Political Contradictions as Symptoms
During primary season last year, I became pretty convinced of the view that political debate cannot stand or fall on the strategy of calling out contradictions. Yet as I noted around that time, some entire projects are based on contradictions. Socrates describes his efforts to encourage reflection in his interlocutors as a project of calling out the contradiction between what they say they are committed to and how they live. He has to assume that people don’t want to be at odds with themselves.
Yesterday the President signed an executive order that bars refugees and citizens of seven Muslim countries. He explained the move with reference to the 9/11 attackers. As Michael D. Shear and Helene Cooper at the New York Times write:
Most of the 19 hijackers on the planes that crashed into the World Trade Center, the Pentagon and a field in Shanksville, Pa., were from Saudi Arabia. The rest were from the United Arab Emirates, Egypt and Lebanon. None of those countries are on Mr. Trump’s visa ban list.
Here we seem to have a contradiction between the case the President is making for why this executive order is justified, and the reality that the order does not apply to any of the countries that would make this explanation have any legitimacy. I only want to suggest that this contradiction itself is a symptom, which Emanuela Bianchi in The Feminine Symptom says “discloses dysfunction, but also as a sign, points beyond itself, telling us to look elsewhere for its cause.” The contradictions tell us this is not the cause, look elsewhere. I believe this is true for this executive order, for the one about a border wall, and for arguments against abortion, among many other contradictions. The contradictions are not failures of thought or an unwillingness to be consistent, lack of concern for getting ones logos or account in line with her bios or way of living. The contradictions signal that something else is going on: not concern for protecting borders, but xenophobia, not concern for the terrorism, but Islamophobia, coupled with an investment in protecting business interests (thus leaving off the countries where Trump has such interests), not concern for human life, but patriarchy and misogyny.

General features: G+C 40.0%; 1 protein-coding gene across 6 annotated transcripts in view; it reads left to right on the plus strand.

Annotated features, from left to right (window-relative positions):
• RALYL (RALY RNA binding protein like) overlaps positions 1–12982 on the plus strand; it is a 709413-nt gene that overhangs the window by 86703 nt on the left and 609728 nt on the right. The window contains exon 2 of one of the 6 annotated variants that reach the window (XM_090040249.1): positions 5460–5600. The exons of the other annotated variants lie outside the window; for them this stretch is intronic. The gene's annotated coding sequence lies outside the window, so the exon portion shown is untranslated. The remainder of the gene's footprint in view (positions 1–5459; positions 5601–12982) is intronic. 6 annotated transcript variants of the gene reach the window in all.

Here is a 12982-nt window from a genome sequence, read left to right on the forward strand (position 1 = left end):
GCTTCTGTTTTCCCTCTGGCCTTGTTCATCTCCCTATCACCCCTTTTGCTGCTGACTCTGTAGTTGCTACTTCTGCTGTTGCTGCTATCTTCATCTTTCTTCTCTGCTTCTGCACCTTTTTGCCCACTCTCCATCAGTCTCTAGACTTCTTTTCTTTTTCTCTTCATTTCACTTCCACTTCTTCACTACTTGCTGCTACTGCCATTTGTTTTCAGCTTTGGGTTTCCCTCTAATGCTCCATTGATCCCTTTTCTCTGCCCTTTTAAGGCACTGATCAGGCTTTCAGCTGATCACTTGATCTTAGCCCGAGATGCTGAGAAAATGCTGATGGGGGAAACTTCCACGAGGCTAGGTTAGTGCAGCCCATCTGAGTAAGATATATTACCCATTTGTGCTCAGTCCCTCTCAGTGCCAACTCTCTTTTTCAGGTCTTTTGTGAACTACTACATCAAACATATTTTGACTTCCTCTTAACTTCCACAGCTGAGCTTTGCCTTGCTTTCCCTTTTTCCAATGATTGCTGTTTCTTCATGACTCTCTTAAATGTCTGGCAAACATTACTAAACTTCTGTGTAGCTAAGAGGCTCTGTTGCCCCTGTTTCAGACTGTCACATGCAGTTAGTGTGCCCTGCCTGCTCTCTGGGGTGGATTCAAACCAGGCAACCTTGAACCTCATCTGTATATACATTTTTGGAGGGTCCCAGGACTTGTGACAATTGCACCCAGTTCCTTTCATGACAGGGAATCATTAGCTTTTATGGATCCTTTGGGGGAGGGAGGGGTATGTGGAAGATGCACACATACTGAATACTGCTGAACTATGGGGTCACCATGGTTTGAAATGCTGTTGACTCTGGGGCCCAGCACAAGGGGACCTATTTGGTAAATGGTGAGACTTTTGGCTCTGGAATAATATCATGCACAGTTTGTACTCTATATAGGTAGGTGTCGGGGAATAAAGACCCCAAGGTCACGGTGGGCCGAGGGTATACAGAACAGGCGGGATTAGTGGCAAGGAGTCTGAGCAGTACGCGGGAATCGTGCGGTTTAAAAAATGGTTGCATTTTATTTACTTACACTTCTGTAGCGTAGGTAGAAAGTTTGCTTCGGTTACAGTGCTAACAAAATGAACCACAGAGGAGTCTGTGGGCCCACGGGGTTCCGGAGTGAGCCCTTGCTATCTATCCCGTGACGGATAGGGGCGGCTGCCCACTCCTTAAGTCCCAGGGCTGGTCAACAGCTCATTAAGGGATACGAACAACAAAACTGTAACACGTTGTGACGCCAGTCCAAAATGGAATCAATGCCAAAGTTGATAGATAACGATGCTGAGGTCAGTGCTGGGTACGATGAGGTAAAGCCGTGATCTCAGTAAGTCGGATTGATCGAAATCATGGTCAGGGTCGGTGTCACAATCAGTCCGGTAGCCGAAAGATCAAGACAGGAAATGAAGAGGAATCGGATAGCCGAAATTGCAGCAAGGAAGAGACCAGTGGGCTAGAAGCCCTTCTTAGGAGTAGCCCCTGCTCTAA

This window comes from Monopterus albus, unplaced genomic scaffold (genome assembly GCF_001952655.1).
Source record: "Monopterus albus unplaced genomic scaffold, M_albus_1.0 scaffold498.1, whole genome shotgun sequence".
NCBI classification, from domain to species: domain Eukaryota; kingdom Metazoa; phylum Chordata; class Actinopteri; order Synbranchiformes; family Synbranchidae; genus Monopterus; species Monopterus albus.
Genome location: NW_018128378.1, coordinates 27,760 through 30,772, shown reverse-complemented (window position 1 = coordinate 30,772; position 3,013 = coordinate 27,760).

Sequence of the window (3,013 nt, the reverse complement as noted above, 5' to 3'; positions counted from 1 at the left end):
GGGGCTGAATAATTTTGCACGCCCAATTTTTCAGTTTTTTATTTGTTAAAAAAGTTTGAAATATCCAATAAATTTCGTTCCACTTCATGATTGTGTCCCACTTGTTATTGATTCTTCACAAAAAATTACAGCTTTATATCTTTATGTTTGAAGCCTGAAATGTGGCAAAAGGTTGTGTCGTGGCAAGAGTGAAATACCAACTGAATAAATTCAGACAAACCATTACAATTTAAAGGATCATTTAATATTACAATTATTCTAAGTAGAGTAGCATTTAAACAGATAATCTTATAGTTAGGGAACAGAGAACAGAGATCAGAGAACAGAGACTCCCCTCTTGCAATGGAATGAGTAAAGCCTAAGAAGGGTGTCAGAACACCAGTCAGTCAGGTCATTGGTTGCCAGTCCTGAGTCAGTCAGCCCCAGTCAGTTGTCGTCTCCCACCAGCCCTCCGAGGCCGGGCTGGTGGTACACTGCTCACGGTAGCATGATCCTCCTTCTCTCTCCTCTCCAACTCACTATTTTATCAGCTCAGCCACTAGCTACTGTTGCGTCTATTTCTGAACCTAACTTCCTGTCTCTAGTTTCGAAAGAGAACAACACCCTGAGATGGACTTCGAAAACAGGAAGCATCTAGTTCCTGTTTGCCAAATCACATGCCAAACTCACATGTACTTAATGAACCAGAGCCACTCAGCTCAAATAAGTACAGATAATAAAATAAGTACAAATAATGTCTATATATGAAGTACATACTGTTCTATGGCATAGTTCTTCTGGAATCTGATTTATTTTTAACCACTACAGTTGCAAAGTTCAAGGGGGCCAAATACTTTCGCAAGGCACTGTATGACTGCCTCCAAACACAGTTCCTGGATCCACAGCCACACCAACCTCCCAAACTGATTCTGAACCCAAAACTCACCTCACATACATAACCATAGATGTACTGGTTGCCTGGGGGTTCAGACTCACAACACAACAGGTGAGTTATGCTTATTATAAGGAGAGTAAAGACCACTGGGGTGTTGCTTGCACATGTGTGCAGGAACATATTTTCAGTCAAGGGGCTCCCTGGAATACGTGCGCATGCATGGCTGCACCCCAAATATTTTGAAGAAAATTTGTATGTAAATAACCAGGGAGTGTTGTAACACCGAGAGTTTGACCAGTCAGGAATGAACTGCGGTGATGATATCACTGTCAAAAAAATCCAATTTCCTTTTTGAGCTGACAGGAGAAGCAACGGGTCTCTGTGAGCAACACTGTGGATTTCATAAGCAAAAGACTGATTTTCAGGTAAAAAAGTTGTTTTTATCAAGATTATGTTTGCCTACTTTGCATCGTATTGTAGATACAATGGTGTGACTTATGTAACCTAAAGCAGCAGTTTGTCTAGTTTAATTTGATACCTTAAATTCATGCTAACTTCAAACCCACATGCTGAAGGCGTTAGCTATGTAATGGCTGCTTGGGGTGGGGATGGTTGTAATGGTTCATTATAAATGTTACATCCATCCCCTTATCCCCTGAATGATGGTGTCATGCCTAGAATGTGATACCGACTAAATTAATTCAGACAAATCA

Socrates gets a bad name for being the guy who is always trying to point out the ways people are contradictory as if his whole ethical approach is “gotchya” journalism. But what if instead Socrates aims to let the symptom appear, acting not only as the midwife, but the doctor? It is still probably the case that people will not be convinced to think otherwise because the contradiction in their position has been articulated. But I don’t think that means we should ignore the contradictions and cease pointing them out, but instead take them as a signal that something else is indeed going on.
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